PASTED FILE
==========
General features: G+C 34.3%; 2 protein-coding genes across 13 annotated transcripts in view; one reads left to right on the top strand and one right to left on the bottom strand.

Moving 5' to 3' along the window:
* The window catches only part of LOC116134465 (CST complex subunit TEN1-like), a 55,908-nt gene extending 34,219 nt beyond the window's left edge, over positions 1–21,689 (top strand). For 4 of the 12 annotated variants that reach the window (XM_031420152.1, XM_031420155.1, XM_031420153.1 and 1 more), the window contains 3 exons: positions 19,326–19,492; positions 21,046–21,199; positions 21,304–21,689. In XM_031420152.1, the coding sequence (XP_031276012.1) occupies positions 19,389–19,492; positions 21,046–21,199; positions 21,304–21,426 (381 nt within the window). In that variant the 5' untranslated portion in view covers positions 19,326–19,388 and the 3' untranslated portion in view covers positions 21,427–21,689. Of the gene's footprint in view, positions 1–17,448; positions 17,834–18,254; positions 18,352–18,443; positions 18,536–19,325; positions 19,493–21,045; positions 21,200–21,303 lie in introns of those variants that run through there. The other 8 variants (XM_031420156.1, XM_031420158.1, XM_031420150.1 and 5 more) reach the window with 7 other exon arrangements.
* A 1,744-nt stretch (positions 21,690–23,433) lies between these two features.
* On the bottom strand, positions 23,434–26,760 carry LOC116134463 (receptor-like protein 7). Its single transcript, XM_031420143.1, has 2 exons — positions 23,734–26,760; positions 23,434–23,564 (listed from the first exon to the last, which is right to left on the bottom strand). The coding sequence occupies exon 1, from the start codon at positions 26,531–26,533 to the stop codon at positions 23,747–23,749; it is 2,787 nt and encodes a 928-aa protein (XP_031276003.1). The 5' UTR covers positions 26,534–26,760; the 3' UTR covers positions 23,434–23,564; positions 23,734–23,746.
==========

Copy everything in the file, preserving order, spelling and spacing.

General features: G+C 34.3%; 2 protein-coding genes across 13 annotated transcripts in view; one reads left to right on the top strand and one right to left on the bottom strand.

Moving 5' to 3' along the window:
* The window catches only part of LOC116134465 (CST complex subunit TEN1-like), a 55,908-nt gene extending 34,219 nt beyond the window's left edge, over positions 1–21,689 (top strand). For 4 of the 12 annotated variants that reach the window (XM_031420152.1, XM_031420155.1, XM_031420153.1 and 1 more), the window contains 3 exons: positions 19,326–19,492; positions 21,046–21,199; positions 21,304–21,689. In XM_031420152.1, the coding sequence (XP_031276012.1) occupies positions 19,389–19,492; positions 21,046–21,199; positions 21,304–21,426 (381 nt within the window). In that variant the 5' untranslated portion in view covers positions 19,326–19,388 and the 3' untranslated portion in view covers positions 21,427–21,689. Of the gene's footprint in view, positions 1–17,448; positions 17,834–18,254; positions 18,352–18,443; positions 18,536–19,325; positions 19,493–21,045; positions 21,200–21,303 lie in introns of those variants that run through there. The other 8 variants (XM_031420156.1, XM_031420158.1, XM_031420150.1 and 5 more) reach the window with 7 other exon arrangements.
* A 1,744-nt stretch (positions 21,690–23,433) lies between these two features.
* On the bottom strand, positions 23,434–26,760 carry LOC116134463 (receptor-like protein 7). Its single transcript, XM_031420143.1, has 2 exons — positions 23,734–26,760; positions 23,434–23,564 (listed from the first exon to the last, which is right to left on the bottom strand). The coding sequence occupies exon 1, from the start codon at positions 26,531–26,533 to the stop codon at positions 23,747–23,749; it is 2,787 nt and encodes a 928-aa protein (XP_031276003.1). The 5' UTR covers positions 26,534–26,760; the 3' UTR covers positions 23,434–23,564; positions 23,734–23,746.